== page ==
Kieran’s Our City, Our Town, 5 April 2018


Kieran’s Our City, Our Town Article,

Cork Independent, 5 April 2018

Stories from 1918: An Audience with J J Walsh


     This date one hundred years ago, 5 April 1918, under the auspices of the Cork Cumann na mBan Mr J J Walsh delivered an evening lecture entitled, “My Prison Experiences”, in Cork City Hall. There was a large audience and among those on the platform were – Lillie and Nora Connolly. Wife of 1916 leader James, Lillie, after the Rising, made rare appearances in public. Her daughter Nora Connolly was active in the Belfast Cumann na mBan. Under her command, Nora and nine other members of the Belfast Cumann came to Dublin to take part in the 1916 Rising.

     During the evening of 5 April performances consisting of vocal items, four hand reels and recitations were made. Then Sir Donald O’Callaghan, who presided, introduced JJ Walsh, who appeared in prison garb. J J Walsh gave an outline of the events of Easter week 1916. He described the prison experiences of himself and others; “If we had continued in Portland for another twelve months scarcely one of us would be alive. The mental torture was fearful, and if it had not been for the splendidly equipped library at Portland, I did not think it possible for one to retain my mental balance. During the hunger strike at Mountjoy our sufferings were terrible”.

    James Joseph Walsh’s obituary in the Cork Examiner on 4 February 1948 highlights he was born on 20 February 1880 in the townland of Rathroon, three miles south of Bandon and about midway between the villages of Kilbrittain and Ballinadee, His descendants were farmers and occupied the same lands for several generations. There were ten in the family, five boys and five girls.

    Up to the age of fifteen J J Walsh walked three miles every day to Bandon National School. Later through open competitive examination he entered for the Post Office Service. At the same examination a candidate named Patrick O’Hegarty secured first place. Years afterwards the two were destined to meet again, J J as first Postmaster General of the Irish Free State and Patrick O’Hegarty as Secretary of Post.

 James organised the Post Office sports meeting for the Cork International Exhibition of 1902-3. He took a great interest in the games of hurling and Gaelic football, and became a prominent member, and in a short time Chairman of the Cork County Board.

   Being a civil servant J J Walsh could take no overt part in the politics of the time of the first decade of the twentieth century. But when an official rule was relaxed, he and a few other interested civil servants were elected to Cork Corporation. As the industrial movement was non-political, he was able to join the Cork Association, and when the Irish Volunteers were formed he took a leading part in the new movement. After war was declared in 1914 disagreements arose amongst the volunteers as to the policy to be adopted, and there was a split. J J Walsh sided with the minority. J J was transferred from Cork Post Office to Bradford in Yorkshire. From there he wrote as a member of the Cork Corporation protesting against conferring the freedom of the city on the new Lord Lieutenant, Lord Wimborne. As a sequel to this, disciplinary action was taken. He departed from the Post Office Service. Under the Defence of the Realm regulations he was ordered to reside in County Down or Dublin City. He chose the latter and opened a tobacconist business in Blessington Street.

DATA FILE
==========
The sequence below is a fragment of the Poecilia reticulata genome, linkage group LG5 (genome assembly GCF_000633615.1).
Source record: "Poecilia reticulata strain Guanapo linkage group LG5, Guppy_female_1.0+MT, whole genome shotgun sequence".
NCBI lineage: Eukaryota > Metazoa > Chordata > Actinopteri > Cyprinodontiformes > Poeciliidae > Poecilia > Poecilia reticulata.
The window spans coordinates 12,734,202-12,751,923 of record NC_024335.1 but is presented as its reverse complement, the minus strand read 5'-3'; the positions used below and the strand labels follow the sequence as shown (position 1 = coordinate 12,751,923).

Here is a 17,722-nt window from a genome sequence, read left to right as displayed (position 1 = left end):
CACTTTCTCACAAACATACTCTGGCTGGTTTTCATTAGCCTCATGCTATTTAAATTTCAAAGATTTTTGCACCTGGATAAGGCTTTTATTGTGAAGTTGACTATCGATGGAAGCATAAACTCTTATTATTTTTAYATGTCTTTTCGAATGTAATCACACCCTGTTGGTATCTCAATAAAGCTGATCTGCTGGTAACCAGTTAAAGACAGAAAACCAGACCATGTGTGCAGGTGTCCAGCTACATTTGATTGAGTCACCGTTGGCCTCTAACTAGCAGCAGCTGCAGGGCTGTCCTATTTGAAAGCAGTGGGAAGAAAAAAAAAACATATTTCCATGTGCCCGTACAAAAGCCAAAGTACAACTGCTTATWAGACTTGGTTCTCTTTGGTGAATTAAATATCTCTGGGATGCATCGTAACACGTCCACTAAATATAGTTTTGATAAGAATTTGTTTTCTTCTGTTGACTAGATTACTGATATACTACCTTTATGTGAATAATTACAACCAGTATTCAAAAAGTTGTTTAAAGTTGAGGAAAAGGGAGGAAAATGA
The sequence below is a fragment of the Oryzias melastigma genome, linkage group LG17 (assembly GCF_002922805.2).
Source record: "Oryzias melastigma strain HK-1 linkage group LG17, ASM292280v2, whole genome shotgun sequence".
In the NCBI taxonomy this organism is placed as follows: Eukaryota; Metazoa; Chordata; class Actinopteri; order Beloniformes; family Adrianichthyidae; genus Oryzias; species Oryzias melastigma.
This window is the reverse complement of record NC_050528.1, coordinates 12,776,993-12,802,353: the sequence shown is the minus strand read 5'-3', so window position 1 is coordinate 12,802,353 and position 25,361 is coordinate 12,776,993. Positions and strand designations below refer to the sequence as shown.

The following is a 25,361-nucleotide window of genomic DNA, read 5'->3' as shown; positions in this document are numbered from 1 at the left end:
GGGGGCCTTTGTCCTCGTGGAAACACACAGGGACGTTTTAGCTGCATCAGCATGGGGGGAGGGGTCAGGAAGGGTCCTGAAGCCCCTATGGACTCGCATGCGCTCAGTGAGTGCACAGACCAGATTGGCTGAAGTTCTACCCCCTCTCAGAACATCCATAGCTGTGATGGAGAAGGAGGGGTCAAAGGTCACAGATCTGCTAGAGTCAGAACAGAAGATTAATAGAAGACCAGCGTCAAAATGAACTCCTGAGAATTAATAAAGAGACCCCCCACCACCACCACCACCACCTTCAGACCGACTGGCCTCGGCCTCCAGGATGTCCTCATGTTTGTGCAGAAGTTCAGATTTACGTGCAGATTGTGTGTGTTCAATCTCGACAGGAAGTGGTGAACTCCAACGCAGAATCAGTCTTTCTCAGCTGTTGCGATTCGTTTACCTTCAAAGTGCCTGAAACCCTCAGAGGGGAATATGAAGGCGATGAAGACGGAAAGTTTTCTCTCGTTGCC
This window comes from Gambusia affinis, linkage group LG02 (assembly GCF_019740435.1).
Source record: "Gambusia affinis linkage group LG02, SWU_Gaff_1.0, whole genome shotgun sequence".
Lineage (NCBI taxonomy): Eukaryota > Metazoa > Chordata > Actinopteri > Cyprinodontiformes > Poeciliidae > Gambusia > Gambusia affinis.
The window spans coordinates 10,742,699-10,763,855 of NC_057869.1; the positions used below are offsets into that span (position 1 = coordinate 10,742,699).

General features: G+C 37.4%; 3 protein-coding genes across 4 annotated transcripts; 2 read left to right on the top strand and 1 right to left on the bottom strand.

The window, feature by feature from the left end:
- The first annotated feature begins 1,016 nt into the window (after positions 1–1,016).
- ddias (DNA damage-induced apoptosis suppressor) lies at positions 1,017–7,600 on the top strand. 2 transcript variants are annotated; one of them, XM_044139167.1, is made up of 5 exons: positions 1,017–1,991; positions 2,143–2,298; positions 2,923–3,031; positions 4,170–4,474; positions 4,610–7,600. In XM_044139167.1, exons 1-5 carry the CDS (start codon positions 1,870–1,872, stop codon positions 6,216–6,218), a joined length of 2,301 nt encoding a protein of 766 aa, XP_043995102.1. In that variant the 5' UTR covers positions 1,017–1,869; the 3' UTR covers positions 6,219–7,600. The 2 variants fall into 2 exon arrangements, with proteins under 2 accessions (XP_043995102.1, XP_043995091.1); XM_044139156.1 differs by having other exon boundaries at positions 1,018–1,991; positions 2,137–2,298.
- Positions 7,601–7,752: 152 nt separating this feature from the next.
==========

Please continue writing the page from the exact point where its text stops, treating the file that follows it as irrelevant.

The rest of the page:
J J Walsh’s shop became a rendezvous point for members of the American Alliance of the AOH, a body antagonistic to the Irish AOH, known as Board of Erin. There were not many members, but they agreed to form a volunteer body of their own. This appeared on proclamations issued by the Government around Easter Week as the Hibernian Rifles. J J was not in the inner circle of the Volunteer movement, but obviously was aware what was going on Easter Monday morning. He arrived at his shop in uniform and with a rifle. He went out to join the rising and was in the battalion, commanded by Oscar Traynor. The Volunteers were ordered to disperse and to re-assemble at 3pm. J J rounded up members of the American Alliance and mustered about thirty. That evening they entered the Post Office and were placed under the command of James Connolly.

   After the rising in Dublin J J Walsh was taken prisoner by the British authorities. Tried by courtmartial, he was sentenced to death but was reprieved. After terms of imprisonment and internment in England he was released in August 1917. He continued active in the political sphere. Following a speech delivered in County Cavan, he was arrested, and tried by courtmartial at Belfast. A sentence of five years’ penal servitude was imposed, but while awaiting deportation to England, J J Walsh and other prisoners went on hunger strike. It was Tomas Ashe died that he and others were released.

   At the 1918 General Elector, J J Walsh was elected as one of the two Members of Parliament for Cork City. Arrested in Cork in 1920, J J Walsh found himself in Parkhurst Prison with some other Corkmen, including Mr P O’Keeffe. There he remained until the Truce, when all the, Sinn Féin and Volunteer prisoners were released.


940a. Liam De Róiste and JJ Walsh, 1918, from Cork City and County Archives’, Voices of the Many, Local Archives from Cork, 1914-1916 (2016)

940b. Lillie Connolly, wife of James Connolly, who came to Cork with her daughter Nora in April 1918 (source: Cork City Library)


940b. Lillie Connolly, wife of James Connolly who came to Cork in April 1918